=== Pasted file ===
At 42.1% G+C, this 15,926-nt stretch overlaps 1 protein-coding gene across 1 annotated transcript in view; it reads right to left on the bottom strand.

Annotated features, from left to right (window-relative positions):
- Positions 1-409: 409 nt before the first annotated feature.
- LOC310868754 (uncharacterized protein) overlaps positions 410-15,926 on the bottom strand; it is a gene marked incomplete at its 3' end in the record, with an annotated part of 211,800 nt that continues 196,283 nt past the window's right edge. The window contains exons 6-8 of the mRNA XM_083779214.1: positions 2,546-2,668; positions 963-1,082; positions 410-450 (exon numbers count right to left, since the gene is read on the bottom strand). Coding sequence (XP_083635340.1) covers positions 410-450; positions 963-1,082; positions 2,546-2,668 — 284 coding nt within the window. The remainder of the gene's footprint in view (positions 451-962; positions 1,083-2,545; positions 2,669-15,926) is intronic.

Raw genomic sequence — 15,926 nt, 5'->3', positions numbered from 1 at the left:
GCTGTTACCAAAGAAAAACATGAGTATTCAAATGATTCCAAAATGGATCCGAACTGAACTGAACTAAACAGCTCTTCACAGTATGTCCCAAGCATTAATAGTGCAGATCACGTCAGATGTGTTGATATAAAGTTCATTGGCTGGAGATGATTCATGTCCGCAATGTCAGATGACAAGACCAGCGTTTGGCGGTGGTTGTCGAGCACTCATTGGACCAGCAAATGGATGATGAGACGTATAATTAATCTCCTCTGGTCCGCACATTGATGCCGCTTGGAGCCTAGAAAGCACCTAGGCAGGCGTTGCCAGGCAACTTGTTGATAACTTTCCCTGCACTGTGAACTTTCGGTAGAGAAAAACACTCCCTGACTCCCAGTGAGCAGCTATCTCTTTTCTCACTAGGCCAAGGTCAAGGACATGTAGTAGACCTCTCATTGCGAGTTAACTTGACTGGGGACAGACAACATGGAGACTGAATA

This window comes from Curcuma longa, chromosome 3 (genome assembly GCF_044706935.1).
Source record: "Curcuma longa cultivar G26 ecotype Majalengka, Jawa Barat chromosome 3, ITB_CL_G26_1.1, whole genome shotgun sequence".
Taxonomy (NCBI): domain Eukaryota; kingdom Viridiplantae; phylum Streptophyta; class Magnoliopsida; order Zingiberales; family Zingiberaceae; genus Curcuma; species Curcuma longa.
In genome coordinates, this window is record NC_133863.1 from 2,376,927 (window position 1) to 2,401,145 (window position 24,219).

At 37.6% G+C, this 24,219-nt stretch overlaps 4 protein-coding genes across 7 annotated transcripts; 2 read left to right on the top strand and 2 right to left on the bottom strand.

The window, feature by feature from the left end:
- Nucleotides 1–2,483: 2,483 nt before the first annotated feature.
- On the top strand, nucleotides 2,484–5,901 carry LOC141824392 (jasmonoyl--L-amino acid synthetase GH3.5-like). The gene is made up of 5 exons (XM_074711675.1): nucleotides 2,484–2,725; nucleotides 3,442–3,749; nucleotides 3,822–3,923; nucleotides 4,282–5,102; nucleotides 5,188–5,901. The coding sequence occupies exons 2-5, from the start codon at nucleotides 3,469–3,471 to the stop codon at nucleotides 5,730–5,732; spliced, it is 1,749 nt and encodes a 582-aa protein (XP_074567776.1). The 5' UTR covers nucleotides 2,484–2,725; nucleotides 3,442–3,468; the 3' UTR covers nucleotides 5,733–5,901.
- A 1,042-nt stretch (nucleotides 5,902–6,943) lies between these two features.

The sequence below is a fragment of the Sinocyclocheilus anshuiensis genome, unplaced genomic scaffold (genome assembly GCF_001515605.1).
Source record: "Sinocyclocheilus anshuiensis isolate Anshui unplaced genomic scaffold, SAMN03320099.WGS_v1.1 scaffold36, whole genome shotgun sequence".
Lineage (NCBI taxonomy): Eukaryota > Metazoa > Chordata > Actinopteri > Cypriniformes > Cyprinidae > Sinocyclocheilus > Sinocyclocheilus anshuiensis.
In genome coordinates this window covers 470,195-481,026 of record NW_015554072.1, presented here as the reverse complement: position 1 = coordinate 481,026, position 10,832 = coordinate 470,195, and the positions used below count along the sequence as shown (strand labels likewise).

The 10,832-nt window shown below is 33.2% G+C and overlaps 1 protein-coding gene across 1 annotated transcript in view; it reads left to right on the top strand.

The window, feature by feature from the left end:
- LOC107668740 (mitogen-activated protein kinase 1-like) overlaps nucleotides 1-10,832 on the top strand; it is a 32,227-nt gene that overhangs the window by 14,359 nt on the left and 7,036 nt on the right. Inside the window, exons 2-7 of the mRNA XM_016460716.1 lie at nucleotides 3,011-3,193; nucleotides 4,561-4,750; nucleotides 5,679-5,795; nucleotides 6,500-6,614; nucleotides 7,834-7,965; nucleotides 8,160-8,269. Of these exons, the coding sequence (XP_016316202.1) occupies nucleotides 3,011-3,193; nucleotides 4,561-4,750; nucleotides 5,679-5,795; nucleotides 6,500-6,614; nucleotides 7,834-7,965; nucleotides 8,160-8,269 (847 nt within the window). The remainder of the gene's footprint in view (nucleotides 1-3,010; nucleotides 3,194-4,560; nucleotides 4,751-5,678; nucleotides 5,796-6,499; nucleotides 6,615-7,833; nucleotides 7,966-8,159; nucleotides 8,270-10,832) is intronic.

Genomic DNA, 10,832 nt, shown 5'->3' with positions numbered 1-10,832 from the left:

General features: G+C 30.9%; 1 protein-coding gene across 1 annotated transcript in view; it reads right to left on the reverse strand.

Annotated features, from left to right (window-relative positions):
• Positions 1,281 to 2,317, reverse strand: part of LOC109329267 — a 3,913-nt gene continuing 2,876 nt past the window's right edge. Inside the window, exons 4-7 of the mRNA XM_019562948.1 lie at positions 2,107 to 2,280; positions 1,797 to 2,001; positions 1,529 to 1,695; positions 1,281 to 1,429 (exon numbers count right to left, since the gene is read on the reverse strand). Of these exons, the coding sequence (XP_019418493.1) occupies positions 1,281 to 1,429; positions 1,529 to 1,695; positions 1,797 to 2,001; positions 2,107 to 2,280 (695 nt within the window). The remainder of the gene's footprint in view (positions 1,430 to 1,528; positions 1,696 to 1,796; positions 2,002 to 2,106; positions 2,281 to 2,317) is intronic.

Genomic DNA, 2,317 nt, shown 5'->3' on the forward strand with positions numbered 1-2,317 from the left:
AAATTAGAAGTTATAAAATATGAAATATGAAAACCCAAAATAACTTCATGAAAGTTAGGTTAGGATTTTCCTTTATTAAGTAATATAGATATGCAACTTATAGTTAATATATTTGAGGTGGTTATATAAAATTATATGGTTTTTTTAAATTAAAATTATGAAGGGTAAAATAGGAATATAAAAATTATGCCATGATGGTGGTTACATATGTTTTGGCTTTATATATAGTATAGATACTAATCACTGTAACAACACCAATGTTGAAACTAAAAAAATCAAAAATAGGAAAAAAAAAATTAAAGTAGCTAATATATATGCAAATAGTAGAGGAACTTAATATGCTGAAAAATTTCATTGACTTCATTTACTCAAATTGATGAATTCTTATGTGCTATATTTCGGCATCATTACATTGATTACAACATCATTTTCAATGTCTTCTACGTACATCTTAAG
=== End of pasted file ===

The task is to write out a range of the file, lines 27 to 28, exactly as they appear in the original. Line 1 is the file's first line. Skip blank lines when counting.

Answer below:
Genomic DNA, 2,317 nt, shown 5'->3' on the forward strand with positions numbered 1-2,317 from the left:
AAATTAGAAGTTATAAAATATGAAATATGAAAACCCAAAATAACTTCATGAAAGTTAGGTTAGGATTTTCCTTTATTAAGTAATATAGATATGCAACTTATAGTTAATATATTTGAGGTGGTTATATAAAATTATATGGTTTTTTTAAATTAAAATTATGAAGGGTAAAATAGGAATATAAAAATTATGCCATGATGGTGGTTACATATGTTTTGGCTTTATATATAGTATAGATACTAATCACTGTAACAACACCAATGTTGAAACTAAAAAAATCAAAAATAGGAAAAAAAAAATTAAAGTAGCTAATATATATGCAAATAGTAGAGGAACTTAATATGCTGAAAAATTTCATTGACTTCATTTACTCAAATTGATGAATTCTTATGTGCTATATTTCGGCATCATTACATTGATTACAACATCATTTTCAATGTCTTCTACGTACATCTTAAG